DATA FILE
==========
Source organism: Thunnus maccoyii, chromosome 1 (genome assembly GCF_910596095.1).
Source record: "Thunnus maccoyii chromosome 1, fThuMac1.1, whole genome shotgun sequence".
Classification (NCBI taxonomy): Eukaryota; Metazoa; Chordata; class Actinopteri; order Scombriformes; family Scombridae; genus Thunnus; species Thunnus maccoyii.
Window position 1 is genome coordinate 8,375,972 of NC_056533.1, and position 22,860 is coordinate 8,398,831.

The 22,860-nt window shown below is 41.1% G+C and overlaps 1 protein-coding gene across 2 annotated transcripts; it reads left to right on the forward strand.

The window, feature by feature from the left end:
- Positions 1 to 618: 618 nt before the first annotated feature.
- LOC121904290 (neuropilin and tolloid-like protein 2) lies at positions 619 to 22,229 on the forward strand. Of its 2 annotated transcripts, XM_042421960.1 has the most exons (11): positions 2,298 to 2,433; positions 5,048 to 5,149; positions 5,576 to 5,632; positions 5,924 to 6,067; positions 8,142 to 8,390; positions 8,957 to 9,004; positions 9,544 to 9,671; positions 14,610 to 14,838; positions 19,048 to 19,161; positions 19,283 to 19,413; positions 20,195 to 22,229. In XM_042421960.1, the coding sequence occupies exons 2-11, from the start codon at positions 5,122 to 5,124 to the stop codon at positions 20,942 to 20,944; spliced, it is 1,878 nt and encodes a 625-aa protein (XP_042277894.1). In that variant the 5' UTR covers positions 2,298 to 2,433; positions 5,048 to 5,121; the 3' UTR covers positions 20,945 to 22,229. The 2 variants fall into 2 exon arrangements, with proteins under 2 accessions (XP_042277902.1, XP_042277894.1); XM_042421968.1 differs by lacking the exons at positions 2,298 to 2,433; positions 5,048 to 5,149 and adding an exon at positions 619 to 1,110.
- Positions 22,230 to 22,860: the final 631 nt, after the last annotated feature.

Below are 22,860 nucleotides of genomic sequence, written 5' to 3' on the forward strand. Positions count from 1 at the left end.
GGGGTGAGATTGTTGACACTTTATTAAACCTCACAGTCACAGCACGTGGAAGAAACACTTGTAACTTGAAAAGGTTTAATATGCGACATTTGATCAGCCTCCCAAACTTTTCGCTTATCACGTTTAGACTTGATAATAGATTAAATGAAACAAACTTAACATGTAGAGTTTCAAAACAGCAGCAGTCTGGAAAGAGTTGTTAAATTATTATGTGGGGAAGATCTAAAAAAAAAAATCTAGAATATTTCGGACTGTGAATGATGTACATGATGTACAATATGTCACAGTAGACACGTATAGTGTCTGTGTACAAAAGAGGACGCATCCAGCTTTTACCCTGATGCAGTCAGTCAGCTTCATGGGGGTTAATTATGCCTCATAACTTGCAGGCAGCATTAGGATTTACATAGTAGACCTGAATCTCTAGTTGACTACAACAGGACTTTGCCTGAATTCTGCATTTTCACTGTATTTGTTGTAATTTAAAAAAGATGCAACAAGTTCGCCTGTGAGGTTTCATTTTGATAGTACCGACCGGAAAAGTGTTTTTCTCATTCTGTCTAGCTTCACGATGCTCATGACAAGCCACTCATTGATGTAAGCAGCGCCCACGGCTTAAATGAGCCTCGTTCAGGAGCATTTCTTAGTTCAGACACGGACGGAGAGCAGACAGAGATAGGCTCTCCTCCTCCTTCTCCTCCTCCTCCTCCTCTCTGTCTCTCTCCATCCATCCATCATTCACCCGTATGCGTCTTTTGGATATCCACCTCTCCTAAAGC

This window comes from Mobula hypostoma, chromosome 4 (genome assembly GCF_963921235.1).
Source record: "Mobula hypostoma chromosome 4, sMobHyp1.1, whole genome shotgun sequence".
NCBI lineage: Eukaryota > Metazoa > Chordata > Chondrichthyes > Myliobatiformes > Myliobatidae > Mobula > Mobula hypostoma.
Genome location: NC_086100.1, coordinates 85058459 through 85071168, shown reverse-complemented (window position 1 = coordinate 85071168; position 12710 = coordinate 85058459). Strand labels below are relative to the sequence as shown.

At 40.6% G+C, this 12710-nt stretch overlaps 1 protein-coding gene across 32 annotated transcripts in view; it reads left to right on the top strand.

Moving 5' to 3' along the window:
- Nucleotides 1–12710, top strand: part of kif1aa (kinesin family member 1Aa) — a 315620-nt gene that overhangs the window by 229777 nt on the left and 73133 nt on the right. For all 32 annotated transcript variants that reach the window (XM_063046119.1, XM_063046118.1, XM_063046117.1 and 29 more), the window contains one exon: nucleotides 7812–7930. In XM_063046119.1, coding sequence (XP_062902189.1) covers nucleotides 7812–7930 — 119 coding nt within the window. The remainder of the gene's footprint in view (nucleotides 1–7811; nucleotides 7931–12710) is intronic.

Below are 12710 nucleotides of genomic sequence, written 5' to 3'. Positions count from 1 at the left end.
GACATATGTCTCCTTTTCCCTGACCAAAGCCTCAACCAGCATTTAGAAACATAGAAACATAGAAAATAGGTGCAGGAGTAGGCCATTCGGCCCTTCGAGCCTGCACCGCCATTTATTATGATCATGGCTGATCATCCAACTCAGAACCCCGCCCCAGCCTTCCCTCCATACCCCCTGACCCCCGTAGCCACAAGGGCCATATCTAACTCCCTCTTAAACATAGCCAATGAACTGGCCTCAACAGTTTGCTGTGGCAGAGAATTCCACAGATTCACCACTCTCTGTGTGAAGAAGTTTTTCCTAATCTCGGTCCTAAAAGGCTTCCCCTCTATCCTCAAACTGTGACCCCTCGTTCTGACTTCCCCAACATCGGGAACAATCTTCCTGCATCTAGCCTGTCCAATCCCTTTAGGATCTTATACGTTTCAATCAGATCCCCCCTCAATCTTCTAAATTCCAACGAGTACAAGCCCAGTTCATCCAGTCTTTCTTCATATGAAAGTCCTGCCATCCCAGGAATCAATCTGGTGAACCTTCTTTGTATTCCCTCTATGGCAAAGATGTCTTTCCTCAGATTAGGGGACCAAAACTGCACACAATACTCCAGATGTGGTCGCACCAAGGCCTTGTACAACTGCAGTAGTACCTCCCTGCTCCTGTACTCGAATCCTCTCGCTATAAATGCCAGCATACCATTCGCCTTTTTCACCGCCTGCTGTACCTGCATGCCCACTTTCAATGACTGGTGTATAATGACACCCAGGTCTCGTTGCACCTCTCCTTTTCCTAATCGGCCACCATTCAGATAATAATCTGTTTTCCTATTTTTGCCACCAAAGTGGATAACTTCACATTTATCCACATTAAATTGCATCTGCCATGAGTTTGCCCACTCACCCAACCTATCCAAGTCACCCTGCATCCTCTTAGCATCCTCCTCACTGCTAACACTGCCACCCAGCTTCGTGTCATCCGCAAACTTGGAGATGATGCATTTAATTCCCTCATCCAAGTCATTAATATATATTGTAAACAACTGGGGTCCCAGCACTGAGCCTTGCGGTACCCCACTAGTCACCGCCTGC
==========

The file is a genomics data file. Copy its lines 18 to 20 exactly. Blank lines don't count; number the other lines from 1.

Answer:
- Nucleotides 1–12710, top strand: part of kif1aa (kinesin family member 1Aa) — a 315620-nt gene that overhangs the window by 229777 nt on the left and 73133 nt on the right. For all 32 annotated transcript variants that reach the window (XM_063046119.1, XM_063046118.1, XM_063046117.1 and 29 more), the window contains one exon: nucleotides 7812–7930. In XM_063046119.1, coding sequence (XP_062902189.1) covers nucleotides 7812–7930 — 119 coding nt within the window. The remainder of the gene's footprint in view (nucleotides 1–7811; nucleotides 7931–12710) is intronic.

Below are 12710 nucleotides of genomic sequence, written 5' to 3'. Positions count from 1 at the left end.
GACATATGTCTCCTTTTCCCTGACCAAAGCCTCAACCAGCATTTAGAAACATAGAAACATAGAAAATAGGTGCAGGAGTAGGCCATTCGGCCCTTCGAGCCTGCACCGCCATTTATTATGATCATGGCTGATCATCCAACTCAGAACCCCGCCCCAGCCTTCCCTCCATACCCCCTGACCCCCGTAGCCACAAGGGCCATATCTAACTCCCTCTTAAACATAGCCAATGAACTGGCCTCAACAGTTTGCTGTGGCAGAGAATTCCACAGATTCACCACTCTCTGTGTGAAGAAGTTTTTCCTAATCTCGGTCCTAAAAGGCTTCCCCTCTATCCTCAAACTGTGACCCCTCGTTCTGACTTCCCCAACATCGGGAACAATCTTCCTGCATCTAGCCTGTCCAATCCCTTTAGGATCTTATACGTTTCAATCAGATCCCCCCTCAATCTTCTAAATTCCAACGAGTACAAGCCCAGTTCATCCAGTCTTTCTTCATATGAAAGTCCTGCCATCCCAGGAATCAATCTGGTGAACCTTCTTTGTATTCCCTCTATGGCAAAGATGTCTTTCCTCAGATTAGGGGACCAAAACTGCACACAATACTCCAGATGTGGTCGCACCAAGGCCTTGTACAACTGCAGTAGTACCTCCCTGCTCCTGTACTCGAATCCTCTCGCTATAAATGCCAGCATACCATTCGCCTTTTTCACCGCCTGCTGTACCTGCATGCCCACTTTCAATGACTGGTGTATAATGACACCCAGGTCTCGTTGCACCTCTCCTTTTCCTAATCGGCCACCATTCAGATAATAATCTGTTTTCCTATTTTTGCCACCAAAGTGGATAACTTCACATTTATCCACATTAAATTGCATCTGCCATGAGTTTGCCCACTCACCCAACCTATCCAAGTCACCCTGCATCCTCTTAGCATCCTCCTCACTGCTAACACTGCCACCCAGCTTCGTGTCATCCGCAAACTTGGAGATGATGCATTTAATTCCCTCATCCAAGTCATTAATATATATTGTAAACAACTGGGGTCCCAGCACTGAGCCTTGCGGTACCCCACTAGTCACCGCCTGC